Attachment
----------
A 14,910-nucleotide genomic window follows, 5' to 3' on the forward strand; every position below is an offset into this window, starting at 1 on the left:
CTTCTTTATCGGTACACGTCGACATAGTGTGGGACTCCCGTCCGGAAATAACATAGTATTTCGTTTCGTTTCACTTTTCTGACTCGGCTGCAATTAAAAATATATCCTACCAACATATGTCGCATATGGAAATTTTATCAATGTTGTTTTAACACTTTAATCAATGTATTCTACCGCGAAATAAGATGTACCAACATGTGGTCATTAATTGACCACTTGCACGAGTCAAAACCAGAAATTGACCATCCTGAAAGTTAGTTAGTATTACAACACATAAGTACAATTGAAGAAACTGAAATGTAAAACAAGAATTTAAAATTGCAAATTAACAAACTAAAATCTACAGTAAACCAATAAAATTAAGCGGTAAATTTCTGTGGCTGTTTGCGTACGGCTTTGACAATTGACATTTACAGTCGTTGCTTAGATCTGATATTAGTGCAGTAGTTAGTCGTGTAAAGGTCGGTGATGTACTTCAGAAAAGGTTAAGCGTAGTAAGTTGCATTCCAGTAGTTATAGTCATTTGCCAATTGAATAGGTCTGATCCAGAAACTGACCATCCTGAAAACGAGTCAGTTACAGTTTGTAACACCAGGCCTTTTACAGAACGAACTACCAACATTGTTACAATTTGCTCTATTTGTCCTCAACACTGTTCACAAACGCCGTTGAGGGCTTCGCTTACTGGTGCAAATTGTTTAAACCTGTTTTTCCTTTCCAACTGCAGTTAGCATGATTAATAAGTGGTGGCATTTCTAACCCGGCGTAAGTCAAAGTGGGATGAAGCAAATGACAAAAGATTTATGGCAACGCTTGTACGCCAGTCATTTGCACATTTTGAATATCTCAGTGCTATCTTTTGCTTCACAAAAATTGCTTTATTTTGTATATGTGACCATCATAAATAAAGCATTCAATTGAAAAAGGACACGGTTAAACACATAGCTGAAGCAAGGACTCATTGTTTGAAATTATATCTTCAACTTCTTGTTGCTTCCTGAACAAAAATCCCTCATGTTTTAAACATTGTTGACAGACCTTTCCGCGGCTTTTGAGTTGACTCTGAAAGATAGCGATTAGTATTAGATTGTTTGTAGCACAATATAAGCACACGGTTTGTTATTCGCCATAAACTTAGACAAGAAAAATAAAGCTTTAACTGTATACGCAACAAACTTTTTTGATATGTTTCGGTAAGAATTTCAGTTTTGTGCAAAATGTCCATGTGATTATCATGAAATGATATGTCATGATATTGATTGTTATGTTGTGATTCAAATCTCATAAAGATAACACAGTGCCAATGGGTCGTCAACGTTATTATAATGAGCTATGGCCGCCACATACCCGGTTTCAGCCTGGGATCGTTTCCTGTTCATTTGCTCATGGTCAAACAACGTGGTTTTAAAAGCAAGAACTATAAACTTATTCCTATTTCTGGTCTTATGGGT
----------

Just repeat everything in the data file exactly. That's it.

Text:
A 14,910-nucleotide genomic window follows, 5' to 3' on the forward strand; every position below is an offset into this window, starting at 1 on the left:
CTTCTTTATCGGTACACGTCGACATAGTGTGGGACTCCCGTCCGGAAATAACATAGTATTTCGTTTCGTTTCACTTTTCTGACTCGGCTGCAATTAAAAATATATCCTACCAACATATGTCGCATATGGAAATTTTATCAATGTTGTTTTAACACTTTAATCAATGTATTCTACCGCGAAATAAGATGTACCAACATGTGGTCATTAATTGACCACTTGCACGAGTCAAAACCAGAAATTGACCATCCTGAAAGTTAGTTAGTATTACAACACATAAGTACAATTGAAGAAACTGAAATGTAAAACAAGAATTTAAAATTGCAAATTAACAAACTAAAATCTACAGTAAACCAATAAAATTAAGCGGTAAATTTCTGTGGCTGTTTGCGTACGGCTTTGACAATTGACATTTACAGTCGTTGCTTAGATCTGATATTAGTGCAGTAGTTAGTCGTGTAAAGGTCGGTGATGTACTTCAGAAAAGGTTAAGCGTAGTAAGTTGCATTCCAGTAGTTATAGTCATTTGCCAATTGAATAGGTCTGATCCAGAAACTGACCATCCTGAAAACGAGTCAGTTACAGTTTGTAACACCAGGCCTTTTACAGAACGAACTACCAACATTGTTACAATTTGCTCTATTTGTCCTCAACACTGTTCACAAACGCCGTTGAGGGCTTCGCTTACTGGTGCAAATTGTTTAAACCTGTTTTTCCTTTCCAACTGCAGTTAGCATGATTAATAAGTGGTGGCATTTCTAACCCGGCGTAAGTCAAAGTGGGATGAAGCAAATGACAAAAGATTTATGGCAACGCTTGTACGCCAGTCATTTGCACATTTTGAATATCTCAGTGCTATCTTTTGCTTCACAAAAATTGCTTTATTTTGTATATGTGACCATCATAAATAAAGCATTCAATTGAAAAAGGACACGGTTAAACACATAGCTGAAGCAAGGACTCATTGTTTGAAATTATATCTTCAACTTCTTGTTGCTTCCTGAACAAAAATCCCTCATGTTTTAAACATTGTTGACAGACCTTTCCGCGGCTTTTGAGTTGACTCTGAAAGATAGCGATTAGTATTAGATTGTTTGTAGCACAATATAAGCACACGGTTTGTTATTCGCCATAAACTTAGACAAGAAAAATAAAGCTTTAACTGTATACGCAACAAACTTTTTTGATATGTTTCGGTAAGAATTTCAGTTTTGTGCAAAATGTCCATGTGATTATCATGAAATGATATGTCATGATATTGATTGTTATGTTGTGATTCAAATCTCATAAAGATAACACAGTGCCAATGGGTCGTCAACGTTATTATAATGAGCTATGGCCGCCACATACCCGGTTTCAGCCTGGGATCGTTTCCTGTTCATTTGCTCATGGTCAAACAACGTGGTTTTAAAAGCAAGAACTATAAACTTATTCCTATTTCTGGTCTTATGGGT